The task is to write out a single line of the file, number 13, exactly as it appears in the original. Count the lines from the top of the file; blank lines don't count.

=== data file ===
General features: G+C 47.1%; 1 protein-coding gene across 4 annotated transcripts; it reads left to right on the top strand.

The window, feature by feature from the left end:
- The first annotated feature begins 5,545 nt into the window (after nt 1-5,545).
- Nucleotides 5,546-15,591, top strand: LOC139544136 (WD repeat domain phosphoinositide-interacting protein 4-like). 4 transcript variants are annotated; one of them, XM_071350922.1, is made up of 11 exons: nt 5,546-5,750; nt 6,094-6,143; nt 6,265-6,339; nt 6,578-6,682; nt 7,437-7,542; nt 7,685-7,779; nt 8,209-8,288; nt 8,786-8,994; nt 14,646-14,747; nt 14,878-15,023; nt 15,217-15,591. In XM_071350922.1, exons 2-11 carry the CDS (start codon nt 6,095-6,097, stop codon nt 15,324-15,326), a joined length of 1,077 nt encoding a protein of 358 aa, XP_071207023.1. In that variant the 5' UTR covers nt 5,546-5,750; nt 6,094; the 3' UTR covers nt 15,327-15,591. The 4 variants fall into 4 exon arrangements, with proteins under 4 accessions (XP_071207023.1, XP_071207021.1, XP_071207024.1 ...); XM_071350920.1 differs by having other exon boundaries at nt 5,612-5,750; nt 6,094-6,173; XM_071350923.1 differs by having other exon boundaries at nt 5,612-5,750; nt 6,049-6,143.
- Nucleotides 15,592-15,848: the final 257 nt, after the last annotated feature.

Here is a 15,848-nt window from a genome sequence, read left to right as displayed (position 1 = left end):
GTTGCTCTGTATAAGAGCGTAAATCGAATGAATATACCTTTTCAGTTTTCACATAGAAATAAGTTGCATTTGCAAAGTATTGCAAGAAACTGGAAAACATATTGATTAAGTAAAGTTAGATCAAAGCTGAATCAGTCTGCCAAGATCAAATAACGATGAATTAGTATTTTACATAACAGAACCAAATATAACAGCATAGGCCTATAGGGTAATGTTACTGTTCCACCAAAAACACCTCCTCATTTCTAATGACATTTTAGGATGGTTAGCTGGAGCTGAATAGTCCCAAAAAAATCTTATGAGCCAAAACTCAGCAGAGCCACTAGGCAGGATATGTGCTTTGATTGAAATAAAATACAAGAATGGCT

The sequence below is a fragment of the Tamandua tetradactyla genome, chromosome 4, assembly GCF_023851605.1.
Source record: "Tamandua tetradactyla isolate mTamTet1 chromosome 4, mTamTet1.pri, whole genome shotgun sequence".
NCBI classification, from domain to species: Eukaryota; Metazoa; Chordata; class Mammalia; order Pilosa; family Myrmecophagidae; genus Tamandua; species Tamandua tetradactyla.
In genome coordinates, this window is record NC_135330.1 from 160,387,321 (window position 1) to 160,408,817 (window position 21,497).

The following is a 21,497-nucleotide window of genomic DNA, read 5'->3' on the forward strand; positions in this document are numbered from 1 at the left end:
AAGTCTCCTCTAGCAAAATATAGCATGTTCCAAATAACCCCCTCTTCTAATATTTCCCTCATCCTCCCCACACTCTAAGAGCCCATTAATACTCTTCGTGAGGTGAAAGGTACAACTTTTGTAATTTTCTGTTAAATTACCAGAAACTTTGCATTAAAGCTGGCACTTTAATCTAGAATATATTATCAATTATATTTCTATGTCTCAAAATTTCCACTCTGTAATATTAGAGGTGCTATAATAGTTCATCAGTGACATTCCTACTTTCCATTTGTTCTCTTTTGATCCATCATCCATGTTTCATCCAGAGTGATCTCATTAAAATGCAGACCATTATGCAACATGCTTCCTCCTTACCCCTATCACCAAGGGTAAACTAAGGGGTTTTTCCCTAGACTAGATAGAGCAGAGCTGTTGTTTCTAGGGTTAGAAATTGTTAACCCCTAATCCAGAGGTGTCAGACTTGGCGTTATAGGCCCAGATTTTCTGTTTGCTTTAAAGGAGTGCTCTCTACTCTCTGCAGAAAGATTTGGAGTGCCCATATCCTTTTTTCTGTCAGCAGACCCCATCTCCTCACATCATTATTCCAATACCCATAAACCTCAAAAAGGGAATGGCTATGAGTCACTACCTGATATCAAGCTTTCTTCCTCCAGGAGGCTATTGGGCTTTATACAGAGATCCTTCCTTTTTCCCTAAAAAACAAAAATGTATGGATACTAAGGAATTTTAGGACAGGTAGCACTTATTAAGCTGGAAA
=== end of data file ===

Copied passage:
AAGTCTCCTCTAGCAAAATATAGCATGTTCCAAATAACCCCCTCTTCTAATATTTCCCTCATCCTCCCCACACTCTAAGAGCCCATTAATACTCTTCGTGAGGTGAAAGGTACAACTTTTGTAATTTTCTGTTAAATTACCAGAAACTTTGCATTAAAGCTGGCACTTTAATCTAGAATATATTATCAATTATATTTCTATGTCTCAAAATTTCCACTCTGTAATATTAGAGGTGCTATAATAGTTCATCAGTGACATTCCTACTTTCCATTTGTTCTCTTTTGATCCATCATCCATGTTTCATCCAGAGTGATCTCATTAAAATGCAGACCATTATGCAACATGCTTCCTCCTTACCCCTATCACCAAGGGTAAACTAAGGGGTTTTTCCCTAGACTAGATAGAGCAGAGCTGTTGTTTCTAGGGTTAGAAATTGTTAACCCCTAATCCAGAGGTGTCAGACTTGGCGTTATAGGCCCAGATTTTCTGTTTGCTTTAAAGGAGTGCTCTCTACTCTCTGCAGAAAGATTTGGAGTGCCCATATCCTTTTTTCTGTCAGCAGACCCCATCTCCTCACATCATTATTCCAATACCCATAAACCTCAAAAAGGGAATGGCTATGAGTCACTACCTGATATCAAGCTTTCTTCCTCCAGGAGGCTATTGGGCTTTATACAGAGATCCTTCCTTTTTCCCTAAAAAACAAAAATGTATGGATACTAAGGAATTTTAGGACAGGTAGCACTTATTAAGCTGGAAA